The nutritional control of ghrelin secretion in humans: The effects of enteral vs. parenteral nutrition
Background: The nutritional control of ghrelin has not been fully clarified yet. Particularly, the influence of aminoacids and lipids is controversial and, moreover, whether the intraluminal gastric contact with nutrients is required or if the modulatory action of nutrients on ghrelin secretion is mediated by insulin is still matter of debate. Aim of the study: To clarify the role of nutrients in the control of ghrelin secretion evaluating the effects of intravenous and oral lipids and aminoacids compared with glucose and fructose load in healthy subjects. Methods: A total of 6 healthy overnight-fasted volunteers underwent the following testing sessions: (a) iv arginine (ARG, 0.5 g/kg); (b) oral protein load (PRO, 50 g); (c) iv lipid-heparin infusion (Li He, Intralipid 10% 250 ml); (d) oral fat load (OIL, soy oil 40 g); (e) oral glucose load (OGL, 100 g); (f) oral fructose load (OFL, 100 g); (g) iv saline (SAL, 3 ml); (h) oral water load (WL, 200 ml). Total ghrelin, insulin, and glucose were assayed every 15 min from 0 up to +180 min. Results: WL and SAL did not modify insulin, glucose and ghrelin. ARG induced a prompt but transient increase (P < 0.05) of insulin and glucose (P < 0.01), without modifying ghrelin secretion. PRO induced a mild but sustained increase of insulin secretion (P < 0.05) without affecting glucose and ghrelin. Li-He progressively increased circulating glucose (P < 0.01) without modifying insulin and ghrelin secretion. No significant variations in circulating glucose, insulin, and ghrelin occurred after OIL. OGL significantly (P < 0.01) increased insulin and glucose levels and progressively decreased (P < 0.05) ghrelin levels. OFL induced a mild (P < 0.05) increase of insulin without modifying glucose levels. Similarly, OFL was followed by a milder decrease (P < 0.05) of ghrelin levels. Conclusions: Differently from carbohydrates and independently from their modulatory effect on insulin secretion and glucose levels, both lipids and aminoacids play a negligible role in the acute control of ghrelin secretion either after acute enteral and parenteral administration.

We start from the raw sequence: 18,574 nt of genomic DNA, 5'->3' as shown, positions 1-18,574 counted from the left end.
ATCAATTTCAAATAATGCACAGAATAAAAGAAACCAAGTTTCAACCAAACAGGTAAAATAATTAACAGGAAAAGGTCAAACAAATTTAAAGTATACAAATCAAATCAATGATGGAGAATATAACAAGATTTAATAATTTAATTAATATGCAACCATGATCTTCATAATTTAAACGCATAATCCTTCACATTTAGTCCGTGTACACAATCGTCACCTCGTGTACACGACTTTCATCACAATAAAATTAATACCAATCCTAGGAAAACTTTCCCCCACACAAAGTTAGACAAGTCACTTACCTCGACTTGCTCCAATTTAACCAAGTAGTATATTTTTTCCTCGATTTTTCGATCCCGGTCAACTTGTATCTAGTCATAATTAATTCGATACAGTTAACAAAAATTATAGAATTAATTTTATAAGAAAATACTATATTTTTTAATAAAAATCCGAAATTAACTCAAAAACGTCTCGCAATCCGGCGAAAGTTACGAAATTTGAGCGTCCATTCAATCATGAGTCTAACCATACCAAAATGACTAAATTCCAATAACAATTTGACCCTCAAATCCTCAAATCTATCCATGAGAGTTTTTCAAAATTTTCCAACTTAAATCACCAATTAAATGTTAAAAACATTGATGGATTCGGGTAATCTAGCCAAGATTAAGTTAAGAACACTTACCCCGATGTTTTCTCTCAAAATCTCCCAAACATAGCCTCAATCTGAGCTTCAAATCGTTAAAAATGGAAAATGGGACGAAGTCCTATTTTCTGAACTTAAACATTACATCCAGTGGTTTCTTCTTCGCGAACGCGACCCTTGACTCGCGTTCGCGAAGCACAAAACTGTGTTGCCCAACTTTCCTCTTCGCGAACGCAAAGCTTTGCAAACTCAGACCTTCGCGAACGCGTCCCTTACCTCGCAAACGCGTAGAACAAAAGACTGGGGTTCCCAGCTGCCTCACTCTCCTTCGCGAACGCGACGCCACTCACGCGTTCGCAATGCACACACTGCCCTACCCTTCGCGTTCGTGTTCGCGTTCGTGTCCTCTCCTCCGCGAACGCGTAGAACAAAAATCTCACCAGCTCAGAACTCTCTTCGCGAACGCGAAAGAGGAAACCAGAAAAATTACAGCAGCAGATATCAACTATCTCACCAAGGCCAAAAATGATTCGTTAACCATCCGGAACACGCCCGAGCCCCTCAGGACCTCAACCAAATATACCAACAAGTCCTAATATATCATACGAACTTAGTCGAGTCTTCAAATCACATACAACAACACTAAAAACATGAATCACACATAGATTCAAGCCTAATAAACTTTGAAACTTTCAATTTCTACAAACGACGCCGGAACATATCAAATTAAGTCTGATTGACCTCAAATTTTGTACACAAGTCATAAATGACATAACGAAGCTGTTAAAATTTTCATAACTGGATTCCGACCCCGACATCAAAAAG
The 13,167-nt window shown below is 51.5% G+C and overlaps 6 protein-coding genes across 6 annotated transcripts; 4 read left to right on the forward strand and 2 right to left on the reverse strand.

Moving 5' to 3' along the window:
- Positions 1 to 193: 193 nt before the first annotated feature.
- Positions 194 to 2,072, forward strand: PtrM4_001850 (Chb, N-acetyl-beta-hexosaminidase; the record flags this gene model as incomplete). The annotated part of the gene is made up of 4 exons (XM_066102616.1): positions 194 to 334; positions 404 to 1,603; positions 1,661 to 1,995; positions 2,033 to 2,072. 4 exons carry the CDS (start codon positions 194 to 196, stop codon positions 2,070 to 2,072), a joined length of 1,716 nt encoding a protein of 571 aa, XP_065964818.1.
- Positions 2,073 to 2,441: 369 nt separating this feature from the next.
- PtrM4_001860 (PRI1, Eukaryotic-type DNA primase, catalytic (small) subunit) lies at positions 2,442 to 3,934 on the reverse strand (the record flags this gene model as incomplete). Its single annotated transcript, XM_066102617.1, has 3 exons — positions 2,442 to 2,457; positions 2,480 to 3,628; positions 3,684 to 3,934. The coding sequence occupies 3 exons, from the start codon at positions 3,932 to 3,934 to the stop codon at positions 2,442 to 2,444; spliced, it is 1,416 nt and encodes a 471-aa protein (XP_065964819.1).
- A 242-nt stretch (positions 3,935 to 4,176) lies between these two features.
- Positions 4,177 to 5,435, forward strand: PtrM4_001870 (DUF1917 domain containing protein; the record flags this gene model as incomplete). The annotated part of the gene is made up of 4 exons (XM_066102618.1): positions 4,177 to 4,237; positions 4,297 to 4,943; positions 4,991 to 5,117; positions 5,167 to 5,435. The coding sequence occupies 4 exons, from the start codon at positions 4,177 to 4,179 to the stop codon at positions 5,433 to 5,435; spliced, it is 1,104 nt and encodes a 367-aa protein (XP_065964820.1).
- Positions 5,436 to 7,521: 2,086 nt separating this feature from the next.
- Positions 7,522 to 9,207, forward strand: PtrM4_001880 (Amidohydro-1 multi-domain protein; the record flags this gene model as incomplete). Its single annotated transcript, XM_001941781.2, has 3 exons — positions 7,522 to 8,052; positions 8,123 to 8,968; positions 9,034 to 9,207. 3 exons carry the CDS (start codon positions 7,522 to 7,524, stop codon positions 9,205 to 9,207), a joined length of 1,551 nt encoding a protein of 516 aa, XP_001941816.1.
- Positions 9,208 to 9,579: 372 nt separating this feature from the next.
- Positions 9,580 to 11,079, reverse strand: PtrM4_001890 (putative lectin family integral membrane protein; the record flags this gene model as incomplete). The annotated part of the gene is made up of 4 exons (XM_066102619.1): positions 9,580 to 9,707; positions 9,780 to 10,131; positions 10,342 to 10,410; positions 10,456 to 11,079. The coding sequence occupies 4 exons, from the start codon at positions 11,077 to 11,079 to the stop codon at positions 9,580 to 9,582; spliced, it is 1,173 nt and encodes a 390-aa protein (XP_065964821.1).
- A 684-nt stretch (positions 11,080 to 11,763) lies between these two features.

|Keywords||Aminoacids, Enteral nutrition, Ghrelin, Lipids, Parenteral nutrition|
|Persistent URL||dx.doi.org/10.1007/s00394-006-0613-z, hdl.handle.net/1765/72546|
|Journal||European Journal of Nutrition|
Prodam, F, Ghigo, E, Broglio, F, Me, E, Riganti, F, Gramaglia, E, … Bona, G. (2006). The nutritional control of ghrelin secretion in humans: The effects of enteral vs. parenteral nutrition. European Journal of Nutrition, 45(7), 399–405. doi:10.1007/s00394-006-0613-z